Huh? Single-layer DVD is just as well a standard as Dual-layer DVD.

http://en.wikipedia.org/wiki/Dvd [wikipedia.org]

Re:Ohhhhh (2, Informative)

Kjella (173770) | more than 7 years ago | (#18226502)

Swing and a miss. nonstandard dvds, nice try, please come again.

Well, if I remember the way CSS works correctly then it's simply a matter of DVDs where sector 0 is writable. That was the way they prevent 1:1 copies.
Pressed disks, DVD masters: Sector 0 CSS key, Sector 1-whatever data.
Consumer disks: Sector 0 all zeros, Sector 1-whatever data.

So it's not as much "non-standard" as it's probably "Will be used to burn a movie and we'll charge you as much as one"...

So we crack it again? (1)

SanityInAnarchy (655584) | more than 7 years ago | (#18228174)

Yet another case of a legitimate use for cracking DRM. If I were to use this service, and the "special" blank DVDs cost a cent more, I'd simply crack the DVDs the way I already do and burn a non-DRM'd version.

The real obstacle would be if it requires special software -- which I'd imagine it does. But if they let us download anything resembling an ISO or a BIN/CUE, like we're used to, then this could actually be useful.

What? (1, Informative)

Anonymous Coward | more than 7 years ago | (#18225370)

These might include kiosks in retail stores where consumers can purchase and burn discs in a controlled environment.
So, how is burning, ripping, and sharing... different than just sharing? Oh no, a $0.25 disc down the drain! Gotta buy DVD-RWs next time.

huh? (2, Interesting)

tomblag (1060876) | more than 7 years ago | (#18225396)

So, I go to a retail store to buy/download a dvd online - buy a special disk and burn it there ... instead of going to the dvd aisle? yea.....

Re:huh? (4, Insightful)

mumblestheclown (569987) | more than 7 years ago | (#18225406)

Umm, because now they can offer a much larger catalogue and you have even less excuse than ever for pirating something that you claim is rare / not available locally?

Re:huh? (1)

hack slash (1064002) | more than 7 years ago | (#18225742)

"Umm, because now they can offer a much larger catalogue and you have even less excuse than ever for pirating something that you claim is rare / not available locally?"

But the biggest hurdle of any new video/audio storage format is getting access to the much larger catalogue, if a copyright/distribution holder of a particular piece of work that's out of print in every currently available format says "no" or it's held up in legal issues (like for example "The Keep" which I want on DVD instead of my original VHS & 4:3 satellite recording on DVDR) then that title will still hold it's rare status.
And if a company that has copyright/distribution rights on a large amount of well known titles says no then the new format's future will look slim.

Re:huh? (1)

PopeRatzo (965947) | more than 7 years ago | (#18226030)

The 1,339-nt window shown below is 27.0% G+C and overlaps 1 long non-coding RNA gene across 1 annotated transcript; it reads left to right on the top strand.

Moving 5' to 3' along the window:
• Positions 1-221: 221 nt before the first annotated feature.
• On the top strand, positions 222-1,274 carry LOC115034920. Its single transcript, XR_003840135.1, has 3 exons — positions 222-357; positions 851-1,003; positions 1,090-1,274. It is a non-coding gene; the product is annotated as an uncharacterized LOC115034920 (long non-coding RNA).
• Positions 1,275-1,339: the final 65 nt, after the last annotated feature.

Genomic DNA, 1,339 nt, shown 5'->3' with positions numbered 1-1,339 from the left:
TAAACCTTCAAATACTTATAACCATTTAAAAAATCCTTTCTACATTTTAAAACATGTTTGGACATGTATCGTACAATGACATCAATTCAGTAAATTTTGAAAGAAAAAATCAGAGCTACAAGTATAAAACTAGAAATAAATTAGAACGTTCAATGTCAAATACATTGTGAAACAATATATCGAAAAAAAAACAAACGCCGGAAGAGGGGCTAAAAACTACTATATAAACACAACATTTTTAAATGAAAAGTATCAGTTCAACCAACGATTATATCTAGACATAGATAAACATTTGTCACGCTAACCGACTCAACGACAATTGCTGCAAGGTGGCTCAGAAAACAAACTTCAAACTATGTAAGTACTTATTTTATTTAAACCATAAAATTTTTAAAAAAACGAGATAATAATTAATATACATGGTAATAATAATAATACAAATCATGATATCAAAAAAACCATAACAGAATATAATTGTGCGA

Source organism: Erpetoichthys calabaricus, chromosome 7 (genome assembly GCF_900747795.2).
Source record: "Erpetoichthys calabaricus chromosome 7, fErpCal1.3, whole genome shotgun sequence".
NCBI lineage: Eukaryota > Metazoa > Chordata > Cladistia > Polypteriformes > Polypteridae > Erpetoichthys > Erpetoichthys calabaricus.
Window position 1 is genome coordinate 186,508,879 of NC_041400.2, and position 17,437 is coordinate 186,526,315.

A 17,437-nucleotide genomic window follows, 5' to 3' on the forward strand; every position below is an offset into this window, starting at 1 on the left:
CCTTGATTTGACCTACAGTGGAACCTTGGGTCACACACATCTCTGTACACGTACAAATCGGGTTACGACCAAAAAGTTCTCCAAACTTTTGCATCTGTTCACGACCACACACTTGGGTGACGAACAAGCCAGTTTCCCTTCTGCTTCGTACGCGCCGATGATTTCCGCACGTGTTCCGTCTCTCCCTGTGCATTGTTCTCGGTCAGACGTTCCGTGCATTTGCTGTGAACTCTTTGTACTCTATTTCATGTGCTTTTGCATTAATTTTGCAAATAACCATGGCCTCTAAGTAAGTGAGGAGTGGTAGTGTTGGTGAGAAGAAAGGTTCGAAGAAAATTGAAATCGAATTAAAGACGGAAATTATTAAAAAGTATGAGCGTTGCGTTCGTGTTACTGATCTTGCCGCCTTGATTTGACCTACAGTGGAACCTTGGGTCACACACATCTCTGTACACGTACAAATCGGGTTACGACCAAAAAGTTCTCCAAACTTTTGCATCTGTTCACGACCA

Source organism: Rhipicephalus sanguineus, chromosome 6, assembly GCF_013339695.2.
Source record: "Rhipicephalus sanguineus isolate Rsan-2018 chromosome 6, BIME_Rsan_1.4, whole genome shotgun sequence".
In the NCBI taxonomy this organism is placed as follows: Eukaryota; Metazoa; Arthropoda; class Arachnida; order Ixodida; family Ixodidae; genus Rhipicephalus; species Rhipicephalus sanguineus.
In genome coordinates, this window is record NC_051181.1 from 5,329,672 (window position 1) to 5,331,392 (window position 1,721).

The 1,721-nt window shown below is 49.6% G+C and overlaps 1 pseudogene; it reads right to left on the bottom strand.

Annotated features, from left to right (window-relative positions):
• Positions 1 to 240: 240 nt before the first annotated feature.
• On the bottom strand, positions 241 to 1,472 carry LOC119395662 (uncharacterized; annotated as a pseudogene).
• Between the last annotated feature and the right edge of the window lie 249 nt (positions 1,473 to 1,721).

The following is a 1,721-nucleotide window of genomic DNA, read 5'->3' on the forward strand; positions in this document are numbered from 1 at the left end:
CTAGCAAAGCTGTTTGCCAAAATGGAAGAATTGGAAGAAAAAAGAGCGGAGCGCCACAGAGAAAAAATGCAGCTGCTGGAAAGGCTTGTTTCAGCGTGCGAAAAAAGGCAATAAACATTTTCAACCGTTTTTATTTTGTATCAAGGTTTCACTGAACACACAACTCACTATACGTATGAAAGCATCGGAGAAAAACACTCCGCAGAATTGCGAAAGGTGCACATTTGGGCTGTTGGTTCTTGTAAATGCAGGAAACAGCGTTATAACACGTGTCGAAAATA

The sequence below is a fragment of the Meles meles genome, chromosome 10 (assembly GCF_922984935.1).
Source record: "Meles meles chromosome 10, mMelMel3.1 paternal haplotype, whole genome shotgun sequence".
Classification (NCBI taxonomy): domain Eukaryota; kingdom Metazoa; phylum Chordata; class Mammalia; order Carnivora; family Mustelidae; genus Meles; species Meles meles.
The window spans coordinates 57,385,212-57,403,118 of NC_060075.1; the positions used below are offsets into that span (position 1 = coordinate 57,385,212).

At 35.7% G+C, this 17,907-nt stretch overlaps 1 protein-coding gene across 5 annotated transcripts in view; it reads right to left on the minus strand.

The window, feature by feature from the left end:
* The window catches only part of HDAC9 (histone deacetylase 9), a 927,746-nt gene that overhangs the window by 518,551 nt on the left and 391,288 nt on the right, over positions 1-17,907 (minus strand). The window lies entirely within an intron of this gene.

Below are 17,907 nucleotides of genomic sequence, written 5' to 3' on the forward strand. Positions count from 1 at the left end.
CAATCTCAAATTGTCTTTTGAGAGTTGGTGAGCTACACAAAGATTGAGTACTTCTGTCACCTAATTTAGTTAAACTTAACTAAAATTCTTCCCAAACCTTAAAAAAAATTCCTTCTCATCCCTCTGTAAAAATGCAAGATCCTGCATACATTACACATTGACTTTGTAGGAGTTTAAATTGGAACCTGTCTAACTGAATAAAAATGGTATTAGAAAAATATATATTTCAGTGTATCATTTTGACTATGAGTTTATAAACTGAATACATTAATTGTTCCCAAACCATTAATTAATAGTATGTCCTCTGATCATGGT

Umm, because now they can offer a much larger catalogue and you have even less excuse than ever for pirating something that you claim is rare / not available locally?


I've never used the excuse that I download a movie via bittorrent because it's "rare/not available locally". I do it because I hate DRM, Copy Protection, and the way the Military/Intellectual Property/Industrial Complex has hurt the very art forms I love most.

Yawn... (2, Informative)

Anonymous Coward | more than 7 years ago | (#18225400)

The burned discs will be compatible with the vast majority of consumer DVD players ...

This is a lie. And if I learned something from history (and e.g. Sony advertising), then that this is a lie...

The DVD CCA said it will be initially restricted to professional uses. These might include kiosks in retail stores where consumers can purchase and burn discs in a controlled environment.

That's not professional use. It's a business model that will fail. If I learned something from history, then that this is one of the business models which fail because you don't confront paying customers with prison-vocabulary like "controlled environment".

Legal in own home? (0, Interesting)

Anonymous Coward | more than 7 years ago | (#18225422)

who the hell do they think they are? I SAY WHAT IS LEGAL IN MY OWN HOME.

so yes, music and video piracy is legal, so is smoking pot.

The corporates can just get fucked.

Re:Legal in own home? (4, Insightful)

Goaway (82658) | more than 7 years ago | (#18226262)

I SAY WHAT IS LEGAL IN MY OWN HOME.

The preferred argument of wife-beaters everywhere!

Re:Legal in own home? (3, Insightful)

lhbtubajon (469284) | more than 7 years ago | (#18226830)

Mods, this is NOT a troll. It is a really good point.

At what point does the "legal in my own home" argument fail to hold water? And if it fails to work at some point, what does that say about the entire argument?